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Report: Surface mold found at Columbia Fire Stations 2 and 6, not determined hazardous

The Columbia Fire Department has released the final condition reports from an outside firm after reports of possible mold inside Fire Stations 2 and 6 last month.

Nova Group said in its report for both stations that there were samples of surface mold were found but none are reported as hazardous or of concern. The group recommends the areas with surface mold be cleaned or removed.

It was also noted that both stations require cleaning along with the need for some "minor repairs."

The Columbia Fire Department and the City of Columbia said in a media release plans to work with ARSI, environmental and demolition contractors to contract professional cleaning at both Fire Station 2 and 6.

It was mentioned in both reports in the release that there are "currently no Federal standards regarding permissible levels of airborne fungi that may be present in buildings.

The firefighters from both stations have been temporarily staying at other fire stations. Columbia Fire Chief Clayton Farr Jr. hopes to get them back to their own fire stations as early as next week, once the stations professionally cleaned.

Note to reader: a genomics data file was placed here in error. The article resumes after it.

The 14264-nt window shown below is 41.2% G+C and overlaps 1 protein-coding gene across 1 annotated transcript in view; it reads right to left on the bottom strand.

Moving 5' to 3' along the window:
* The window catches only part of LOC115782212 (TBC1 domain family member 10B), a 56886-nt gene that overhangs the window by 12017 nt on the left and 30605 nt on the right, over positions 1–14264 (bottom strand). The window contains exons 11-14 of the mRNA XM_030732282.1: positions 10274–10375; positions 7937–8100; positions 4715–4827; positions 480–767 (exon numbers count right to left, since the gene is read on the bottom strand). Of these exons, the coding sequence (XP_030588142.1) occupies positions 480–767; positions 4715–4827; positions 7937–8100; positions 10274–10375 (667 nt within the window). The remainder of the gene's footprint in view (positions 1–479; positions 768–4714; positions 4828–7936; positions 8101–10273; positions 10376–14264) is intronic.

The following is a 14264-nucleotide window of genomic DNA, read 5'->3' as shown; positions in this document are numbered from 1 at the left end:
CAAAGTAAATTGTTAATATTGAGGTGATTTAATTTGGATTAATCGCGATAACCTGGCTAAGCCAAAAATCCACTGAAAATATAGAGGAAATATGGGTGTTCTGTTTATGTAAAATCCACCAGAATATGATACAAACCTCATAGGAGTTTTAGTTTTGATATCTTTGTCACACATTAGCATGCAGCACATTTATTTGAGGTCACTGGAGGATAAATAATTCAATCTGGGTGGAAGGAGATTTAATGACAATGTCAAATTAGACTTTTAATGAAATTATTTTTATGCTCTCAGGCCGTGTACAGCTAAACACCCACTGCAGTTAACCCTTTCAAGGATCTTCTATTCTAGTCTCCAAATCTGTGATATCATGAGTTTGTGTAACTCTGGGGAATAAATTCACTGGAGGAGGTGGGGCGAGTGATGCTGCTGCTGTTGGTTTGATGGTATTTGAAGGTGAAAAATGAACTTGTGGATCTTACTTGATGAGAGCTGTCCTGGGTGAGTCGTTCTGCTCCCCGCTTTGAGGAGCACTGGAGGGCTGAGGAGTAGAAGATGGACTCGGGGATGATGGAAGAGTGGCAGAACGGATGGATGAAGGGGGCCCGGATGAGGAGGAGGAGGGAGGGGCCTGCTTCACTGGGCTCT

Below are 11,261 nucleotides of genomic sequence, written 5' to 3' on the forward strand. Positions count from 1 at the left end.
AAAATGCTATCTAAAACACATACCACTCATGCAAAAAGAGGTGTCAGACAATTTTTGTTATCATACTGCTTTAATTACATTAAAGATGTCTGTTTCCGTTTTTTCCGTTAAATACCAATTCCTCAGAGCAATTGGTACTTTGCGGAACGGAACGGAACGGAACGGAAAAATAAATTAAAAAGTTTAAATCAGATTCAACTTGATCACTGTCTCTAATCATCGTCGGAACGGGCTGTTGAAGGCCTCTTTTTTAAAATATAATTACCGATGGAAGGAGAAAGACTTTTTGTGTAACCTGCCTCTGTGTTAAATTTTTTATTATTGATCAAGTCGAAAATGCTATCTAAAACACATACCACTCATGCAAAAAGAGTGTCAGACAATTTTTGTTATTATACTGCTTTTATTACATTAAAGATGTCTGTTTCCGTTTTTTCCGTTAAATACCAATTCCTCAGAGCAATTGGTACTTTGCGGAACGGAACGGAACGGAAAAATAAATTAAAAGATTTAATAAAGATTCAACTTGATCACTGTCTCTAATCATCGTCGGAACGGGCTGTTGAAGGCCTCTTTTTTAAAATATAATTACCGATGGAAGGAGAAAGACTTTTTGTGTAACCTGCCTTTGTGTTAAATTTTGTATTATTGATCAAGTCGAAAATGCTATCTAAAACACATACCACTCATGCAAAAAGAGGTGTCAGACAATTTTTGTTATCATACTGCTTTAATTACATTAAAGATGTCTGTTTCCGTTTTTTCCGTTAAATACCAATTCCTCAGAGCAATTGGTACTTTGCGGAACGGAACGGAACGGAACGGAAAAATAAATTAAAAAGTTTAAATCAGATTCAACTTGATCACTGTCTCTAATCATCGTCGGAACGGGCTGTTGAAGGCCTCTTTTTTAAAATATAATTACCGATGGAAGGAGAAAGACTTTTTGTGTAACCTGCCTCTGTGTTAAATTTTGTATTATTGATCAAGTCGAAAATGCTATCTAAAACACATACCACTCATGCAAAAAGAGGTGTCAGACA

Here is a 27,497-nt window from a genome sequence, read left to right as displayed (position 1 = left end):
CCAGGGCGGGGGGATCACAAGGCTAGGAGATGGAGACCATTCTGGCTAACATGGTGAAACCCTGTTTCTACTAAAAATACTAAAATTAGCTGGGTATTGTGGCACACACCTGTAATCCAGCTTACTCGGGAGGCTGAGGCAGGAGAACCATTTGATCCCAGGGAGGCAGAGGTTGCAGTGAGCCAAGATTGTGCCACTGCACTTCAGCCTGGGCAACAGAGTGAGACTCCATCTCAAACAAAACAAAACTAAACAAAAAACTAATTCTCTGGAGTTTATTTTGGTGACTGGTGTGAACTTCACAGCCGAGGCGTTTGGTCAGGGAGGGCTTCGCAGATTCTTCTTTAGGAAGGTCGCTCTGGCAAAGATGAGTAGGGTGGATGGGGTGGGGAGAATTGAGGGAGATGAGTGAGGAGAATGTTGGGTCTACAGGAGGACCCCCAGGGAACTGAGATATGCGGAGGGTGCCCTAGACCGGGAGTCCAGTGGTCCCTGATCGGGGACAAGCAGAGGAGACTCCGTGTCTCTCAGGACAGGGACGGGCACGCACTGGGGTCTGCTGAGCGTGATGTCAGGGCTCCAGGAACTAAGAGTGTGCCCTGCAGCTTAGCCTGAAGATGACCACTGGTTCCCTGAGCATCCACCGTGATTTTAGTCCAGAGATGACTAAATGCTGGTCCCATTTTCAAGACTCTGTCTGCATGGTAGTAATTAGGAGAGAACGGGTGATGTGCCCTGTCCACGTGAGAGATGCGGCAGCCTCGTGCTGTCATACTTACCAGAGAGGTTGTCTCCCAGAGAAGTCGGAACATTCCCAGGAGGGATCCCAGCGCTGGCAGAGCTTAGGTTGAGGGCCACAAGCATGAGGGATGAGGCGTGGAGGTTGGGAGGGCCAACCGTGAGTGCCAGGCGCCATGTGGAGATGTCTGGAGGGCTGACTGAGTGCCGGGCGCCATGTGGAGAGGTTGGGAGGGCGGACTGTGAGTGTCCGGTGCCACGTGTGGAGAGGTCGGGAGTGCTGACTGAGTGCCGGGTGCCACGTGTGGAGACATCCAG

Due to the crews being temporarily displaced, that has resulted in longer emergency response times, but there have not been "significant" issues, according to Farr.

"Fortunately, we've not had significant issues or losses that are associated with that," Farr said. "However, with every second, every minute that there is a delay, there certainly is the opportunity for additional bad outcomes."

In photos taken by Nova Group in their investigation, it took notice of the lack of cleanliness, which may have been one of the reasons for the mold.

Farr said there are maintenance and cleaning procedures for firefighters. But Columbia Professional Firefighters Union President Zack Privette thinks Farr was "downplaying" the issue.

“Our staff doesn’t have time to remove ceiling tiles and go through and deep clean, you know what’s happening in the attic spaces or go through our systems," Privette said. "So I think, you know, the fire chief is downplaying this as a minimal ‘oh, there’s just some extra dust.’ And that’s simply just not true.”

Firefighters reported the possibility of mold to the administration on Oct. 1, but did not get a response until Oct. 17.

Article Topic Follows: Columbia

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Madison Stuerman

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